Orphaned Twin Manatees Rescued from Death Are the Sweetest Stars of the Columbus Zoo

The manatee pair, who were moved from Florida after their mom died, are inseparable

It is a Saturday afternoon at the Columbus Zoo and Aquarium in Ohio. Outside, it may be the deep of winter, but inside the Manatee Coast exhibit, it's almost balmy. Five Florida manatees, and a host of other marine creatures, are relaxing in their 220,000 gallon, 76-degree glass tank, while a gathering of their human counterparts looks on, entranced.

"Look at the babies," a delighted mother implores her children. Indeed, the brightest stars of this underwater menagerie are a pair of twin manatee calves dubbed Millennium and Falcon. They are sizable babies to be sure – 211 and 207 pounds respectively – but at almost nine months of age, babies nonetheless.

Grahm S. Jones for the Columbus Zoo

The steel-gray, torpedo-shaped siblings were dramatically rescued last fall in the Florida Keys after their mother Bonnie was killed by a boat strike.

Since their arrival in November, Millennium and Falcon have become the darlings of the zoo, winning hearts and drawing crowds. Nor does it hurt that their monikers are inspired by Hans Solo's Star Wars spacecraft. "Because they're twins they are always together," says Becky Ellsworth, the curator who oversees their care. "They're sleeping together. They're eating together. They're going up for breaths of air together. It's really been fun to see."

The duo's poolmates include older orphans Jedi and Junebug, who joined them in their transfer from Florida, and longtime denizen Stubby, a maternal adult female, who is charged with teaching them all things manatee.

Manatee Move In
Grahm S. Jones for the Columbus Zoo

The youngsters are a main attraction at the zoo, one of only two organizations outside of Florida to participate in a partnership that rescues and rehabilitates manatees.

Visitor Amy Walton, 29, who works in information technology at a Columbus hospital, comes most weekends to photograph the manatees, and other animals, and to take in their calming manner. Early on, Millennium and Falcon were inseparable, she recalls. "But now it's like they're so aware of each other that they're comfortable enough to break off," Walton says. "You might have one clear on that end and one down here, but they'll always come back together."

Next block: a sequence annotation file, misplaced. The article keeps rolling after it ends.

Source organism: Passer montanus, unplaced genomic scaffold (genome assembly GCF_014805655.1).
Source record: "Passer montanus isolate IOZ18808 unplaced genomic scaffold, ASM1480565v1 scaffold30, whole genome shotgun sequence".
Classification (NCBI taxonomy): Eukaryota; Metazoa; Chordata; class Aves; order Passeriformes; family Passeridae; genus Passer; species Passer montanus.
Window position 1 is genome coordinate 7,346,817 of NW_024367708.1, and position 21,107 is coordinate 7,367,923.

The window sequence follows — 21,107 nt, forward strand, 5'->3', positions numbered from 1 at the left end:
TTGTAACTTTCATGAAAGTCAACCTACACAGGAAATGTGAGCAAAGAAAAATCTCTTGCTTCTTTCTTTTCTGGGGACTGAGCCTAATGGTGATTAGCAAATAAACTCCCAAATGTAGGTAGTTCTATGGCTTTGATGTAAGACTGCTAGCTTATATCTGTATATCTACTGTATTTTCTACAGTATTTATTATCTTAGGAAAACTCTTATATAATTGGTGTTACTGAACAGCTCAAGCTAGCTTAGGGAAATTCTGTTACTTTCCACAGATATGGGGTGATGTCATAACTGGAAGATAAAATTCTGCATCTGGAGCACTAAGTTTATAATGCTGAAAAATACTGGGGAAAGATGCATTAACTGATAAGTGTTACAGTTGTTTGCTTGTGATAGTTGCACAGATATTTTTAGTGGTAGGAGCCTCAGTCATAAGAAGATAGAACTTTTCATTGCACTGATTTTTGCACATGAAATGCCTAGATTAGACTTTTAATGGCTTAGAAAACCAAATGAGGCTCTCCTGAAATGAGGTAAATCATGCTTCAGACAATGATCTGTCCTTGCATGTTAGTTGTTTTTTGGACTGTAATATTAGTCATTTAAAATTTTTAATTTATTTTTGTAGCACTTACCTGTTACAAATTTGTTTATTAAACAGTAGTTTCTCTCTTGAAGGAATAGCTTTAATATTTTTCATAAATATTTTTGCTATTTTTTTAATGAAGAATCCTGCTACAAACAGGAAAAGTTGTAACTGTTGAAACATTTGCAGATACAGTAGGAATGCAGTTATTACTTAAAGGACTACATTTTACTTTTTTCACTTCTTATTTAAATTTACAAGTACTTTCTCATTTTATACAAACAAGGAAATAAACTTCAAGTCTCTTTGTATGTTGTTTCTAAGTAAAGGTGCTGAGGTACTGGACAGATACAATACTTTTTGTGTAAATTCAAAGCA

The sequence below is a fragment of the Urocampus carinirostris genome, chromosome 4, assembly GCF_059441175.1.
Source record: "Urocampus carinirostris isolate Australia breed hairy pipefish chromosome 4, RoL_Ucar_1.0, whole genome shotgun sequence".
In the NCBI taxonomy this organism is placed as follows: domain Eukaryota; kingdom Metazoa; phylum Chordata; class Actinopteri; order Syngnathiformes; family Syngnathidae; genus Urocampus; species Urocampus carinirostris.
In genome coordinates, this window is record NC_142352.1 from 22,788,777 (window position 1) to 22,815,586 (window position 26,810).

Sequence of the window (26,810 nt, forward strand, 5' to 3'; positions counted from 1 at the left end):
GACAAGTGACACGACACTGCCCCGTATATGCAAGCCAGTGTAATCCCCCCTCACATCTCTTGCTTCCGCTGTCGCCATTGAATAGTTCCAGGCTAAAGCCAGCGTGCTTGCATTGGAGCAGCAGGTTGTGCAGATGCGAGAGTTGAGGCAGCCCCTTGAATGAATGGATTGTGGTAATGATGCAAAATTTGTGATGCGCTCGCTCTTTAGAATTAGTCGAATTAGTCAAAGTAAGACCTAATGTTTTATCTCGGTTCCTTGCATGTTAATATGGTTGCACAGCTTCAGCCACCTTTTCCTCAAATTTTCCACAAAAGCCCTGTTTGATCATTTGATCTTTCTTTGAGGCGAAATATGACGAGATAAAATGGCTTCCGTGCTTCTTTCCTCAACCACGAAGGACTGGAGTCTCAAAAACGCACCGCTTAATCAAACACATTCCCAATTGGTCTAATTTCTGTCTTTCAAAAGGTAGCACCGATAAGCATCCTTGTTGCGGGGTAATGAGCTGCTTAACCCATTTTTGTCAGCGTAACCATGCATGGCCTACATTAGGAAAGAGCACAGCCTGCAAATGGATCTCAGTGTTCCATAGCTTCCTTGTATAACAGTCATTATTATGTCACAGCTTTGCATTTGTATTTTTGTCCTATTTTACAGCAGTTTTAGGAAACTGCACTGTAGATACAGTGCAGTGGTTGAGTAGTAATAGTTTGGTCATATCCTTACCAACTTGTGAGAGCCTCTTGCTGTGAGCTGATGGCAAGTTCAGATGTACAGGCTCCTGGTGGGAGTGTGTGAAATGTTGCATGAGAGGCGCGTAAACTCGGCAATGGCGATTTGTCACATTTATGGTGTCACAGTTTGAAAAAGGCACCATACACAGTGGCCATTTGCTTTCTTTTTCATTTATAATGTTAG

There is more to the twins, however, than their stuffed-toy cuteness and endearing mutual devotion. Many, in fact, consider them tandem rays of hope for a species in peril.

Kit Curtin for the US Geological Survey

Fatal boat strikes like the one that killed Bonnie, and another that broke her back a couple weeks earlier, reached a new high of 104 last year. With the Florida manatee's population growing – a record 6,250 were counted in 2016 – federal authorities have recommended that the marine mammal be demoted from endangered to threatened. Yet many oppose such a change, arguing that reckless boaters, development, entanglement in fishing line, and toxic algae continue to be extinction-level threats.

Manatee twins, in particular, are rare. Seldom, if ever, have twins been documented as well as Millennium and Falcon, from their birth in the wild and to their youth in captivity.

Around Key Largo, their mother Bonnie, 2,000 pounds and in her early twenties when she died, was a familiar figure to the scientific and local communities. She was notorious for becoming ensnared in discarded fishing line, rope, and other human debris, and suffered severe injuries because of it.

Kit Curtin, a contract marine biologist, says that before the twins, Bonnie had two single-calf births and also took on the care of an orphan manatee. "Because Bonnie became entangled so frequently we had to go in the water and work with her a lot to try to get the lines off, so she got to know my voice and would come over when she saw me," says Curtin.